Other complementary work includes an ongoing project on sweet potato pests and diseases, and sweet potato post-harvest handling.
For taro, a NARI project is identifying hybrid lines that are resistant to leaf blight disease and the Global Crop Diversity Trust project is underway on drought and salinity tolerance in the lowlands.
The project titled ‘Matching Seeds to Needs: using locally available varieties for adapting to climate change and improving the livelihoods of farmers in PNG’ was launched in June 2010 in Lae.
 The activities will be undertaken by NARI and key stakeholders over the next three years.
The initiative is funded by Bioversity International- UK to the value of US$300,000.
The other partners include the Fresh Produce Development Agency (FPDA), PNG Women in Agriculture Development Foundation (PNGWiADF), and the Centre for Pacific Crops and Trees (CePaCT), Fiji.
Under this initiative, the regions in PNG under greatest threat from climate change will be identified by using the global climate models.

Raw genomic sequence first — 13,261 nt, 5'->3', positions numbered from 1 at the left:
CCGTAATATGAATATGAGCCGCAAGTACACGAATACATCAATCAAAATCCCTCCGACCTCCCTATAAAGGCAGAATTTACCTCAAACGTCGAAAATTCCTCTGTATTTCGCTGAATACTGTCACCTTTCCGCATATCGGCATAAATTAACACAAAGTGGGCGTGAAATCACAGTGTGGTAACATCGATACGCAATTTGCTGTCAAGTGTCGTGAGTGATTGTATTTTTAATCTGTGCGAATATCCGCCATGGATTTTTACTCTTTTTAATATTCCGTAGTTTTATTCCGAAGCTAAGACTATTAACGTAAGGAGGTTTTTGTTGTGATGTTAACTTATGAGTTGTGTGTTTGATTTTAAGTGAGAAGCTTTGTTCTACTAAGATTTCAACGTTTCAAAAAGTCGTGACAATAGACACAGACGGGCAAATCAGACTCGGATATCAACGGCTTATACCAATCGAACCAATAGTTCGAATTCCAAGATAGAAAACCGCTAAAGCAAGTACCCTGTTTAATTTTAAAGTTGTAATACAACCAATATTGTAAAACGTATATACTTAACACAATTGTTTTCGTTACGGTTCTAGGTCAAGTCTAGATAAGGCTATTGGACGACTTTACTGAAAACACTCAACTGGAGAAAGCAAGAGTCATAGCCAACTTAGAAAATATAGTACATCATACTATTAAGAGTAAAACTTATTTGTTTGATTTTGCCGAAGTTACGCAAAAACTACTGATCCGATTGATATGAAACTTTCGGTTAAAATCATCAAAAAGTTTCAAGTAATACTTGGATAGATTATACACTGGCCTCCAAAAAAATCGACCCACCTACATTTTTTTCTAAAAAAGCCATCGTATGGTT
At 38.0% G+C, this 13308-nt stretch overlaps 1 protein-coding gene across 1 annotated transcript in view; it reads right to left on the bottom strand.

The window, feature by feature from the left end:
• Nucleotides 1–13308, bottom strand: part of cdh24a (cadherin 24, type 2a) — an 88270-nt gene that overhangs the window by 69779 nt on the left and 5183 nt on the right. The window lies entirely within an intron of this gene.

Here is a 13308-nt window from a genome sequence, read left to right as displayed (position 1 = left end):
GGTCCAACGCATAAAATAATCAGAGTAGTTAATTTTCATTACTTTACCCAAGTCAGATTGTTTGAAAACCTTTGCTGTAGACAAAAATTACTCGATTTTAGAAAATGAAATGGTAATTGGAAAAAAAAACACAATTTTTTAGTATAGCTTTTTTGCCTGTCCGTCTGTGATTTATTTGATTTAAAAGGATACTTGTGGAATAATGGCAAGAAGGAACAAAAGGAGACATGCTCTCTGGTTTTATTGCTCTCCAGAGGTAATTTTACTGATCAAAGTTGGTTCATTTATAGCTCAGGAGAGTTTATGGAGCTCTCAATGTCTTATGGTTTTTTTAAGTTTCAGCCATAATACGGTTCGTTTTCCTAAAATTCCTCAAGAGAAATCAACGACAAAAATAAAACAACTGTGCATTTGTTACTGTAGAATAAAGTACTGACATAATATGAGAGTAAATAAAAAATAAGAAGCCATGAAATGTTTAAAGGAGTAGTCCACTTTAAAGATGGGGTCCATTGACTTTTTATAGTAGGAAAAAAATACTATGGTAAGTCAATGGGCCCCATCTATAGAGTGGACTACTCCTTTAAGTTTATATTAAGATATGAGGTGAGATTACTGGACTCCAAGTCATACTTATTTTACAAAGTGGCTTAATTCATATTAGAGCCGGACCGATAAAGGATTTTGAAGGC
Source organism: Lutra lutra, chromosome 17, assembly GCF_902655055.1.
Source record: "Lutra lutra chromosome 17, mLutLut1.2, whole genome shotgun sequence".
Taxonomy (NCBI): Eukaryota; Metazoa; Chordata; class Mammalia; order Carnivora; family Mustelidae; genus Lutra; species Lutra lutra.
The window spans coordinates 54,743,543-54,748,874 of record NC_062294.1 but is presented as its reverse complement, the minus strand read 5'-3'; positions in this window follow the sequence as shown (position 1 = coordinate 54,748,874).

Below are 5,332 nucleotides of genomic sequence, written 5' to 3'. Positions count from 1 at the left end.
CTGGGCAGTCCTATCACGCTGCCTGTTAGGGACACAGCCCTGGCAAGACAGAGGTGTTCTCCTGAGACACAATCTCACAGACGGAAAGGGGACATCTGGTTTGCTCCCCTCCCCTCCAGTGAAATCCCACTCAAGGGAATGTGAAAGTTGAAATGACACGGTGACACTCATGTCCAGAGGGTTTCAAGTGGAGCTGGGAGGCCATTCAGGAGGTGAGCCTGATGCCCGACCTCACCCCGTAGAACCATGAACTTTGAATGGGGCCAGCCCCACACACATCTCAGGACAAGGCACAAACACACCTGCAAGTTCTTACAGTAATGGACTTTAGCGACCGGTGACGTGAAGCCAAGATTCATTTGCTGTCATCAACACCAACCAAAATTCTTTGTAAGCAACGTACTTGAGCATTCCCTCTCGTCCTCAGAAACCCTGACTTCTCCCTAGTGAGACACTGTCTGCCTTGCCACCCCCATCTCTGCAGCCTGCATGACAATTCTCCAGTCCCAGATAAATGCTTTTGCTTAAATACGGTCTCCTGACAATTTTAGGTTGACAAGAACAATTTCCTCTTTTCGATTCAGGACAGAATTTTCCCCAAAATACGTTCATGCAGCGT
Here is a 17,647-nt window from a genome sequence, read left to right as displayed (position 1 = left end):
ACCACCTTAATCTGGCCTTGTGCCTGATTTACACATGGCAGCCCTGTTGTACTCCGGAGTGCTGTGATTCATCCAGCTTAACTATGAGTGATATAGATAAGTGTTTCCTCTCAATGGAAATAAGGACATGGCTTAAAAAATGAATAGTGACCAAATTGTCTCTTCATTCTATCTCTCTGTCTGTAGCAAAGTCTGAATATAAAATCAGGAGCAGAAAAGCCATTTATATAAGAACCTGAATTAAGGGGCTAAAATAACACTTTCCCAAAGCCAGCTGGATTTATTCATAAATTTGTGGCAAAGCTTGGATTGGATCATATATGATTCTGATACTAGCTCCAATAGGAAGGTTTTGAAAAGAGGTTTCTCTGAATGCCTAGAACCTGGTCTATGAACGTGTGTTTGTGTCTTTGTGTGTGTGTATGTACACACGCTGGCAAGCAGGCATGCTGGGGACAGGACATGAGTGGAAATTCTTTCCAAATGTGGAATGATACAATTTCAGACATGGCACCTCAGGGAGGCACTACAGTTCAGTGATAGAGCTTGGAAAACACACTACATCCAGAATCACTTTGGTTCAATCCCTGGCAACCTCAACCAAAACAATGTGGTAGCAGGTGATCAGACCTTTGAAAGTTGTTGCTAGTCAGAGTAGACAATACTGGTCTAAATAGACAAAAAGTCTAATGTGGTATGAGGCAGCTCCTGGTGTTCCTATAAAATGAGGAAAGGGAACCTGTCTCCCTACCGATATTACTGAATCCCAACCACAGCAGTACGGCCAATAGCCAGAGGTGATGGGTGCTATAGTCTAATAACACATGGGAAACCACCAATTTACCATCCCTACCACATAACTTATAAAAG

Varieties of sweet potato and taro that are well-adapted to the predicted future climates will be matched to these target areas so that they can continue to have optimum yields under future climatic conditions.
Seeds of these adapted varieties will be made available to farmers through community-based seed multiplication and delivery systems with the help of local community based organisations, churches and agri-businesses.
With seeds adapted to their needs, communities at risk will be able to sustain agricultural production despite changes in climatic conditions.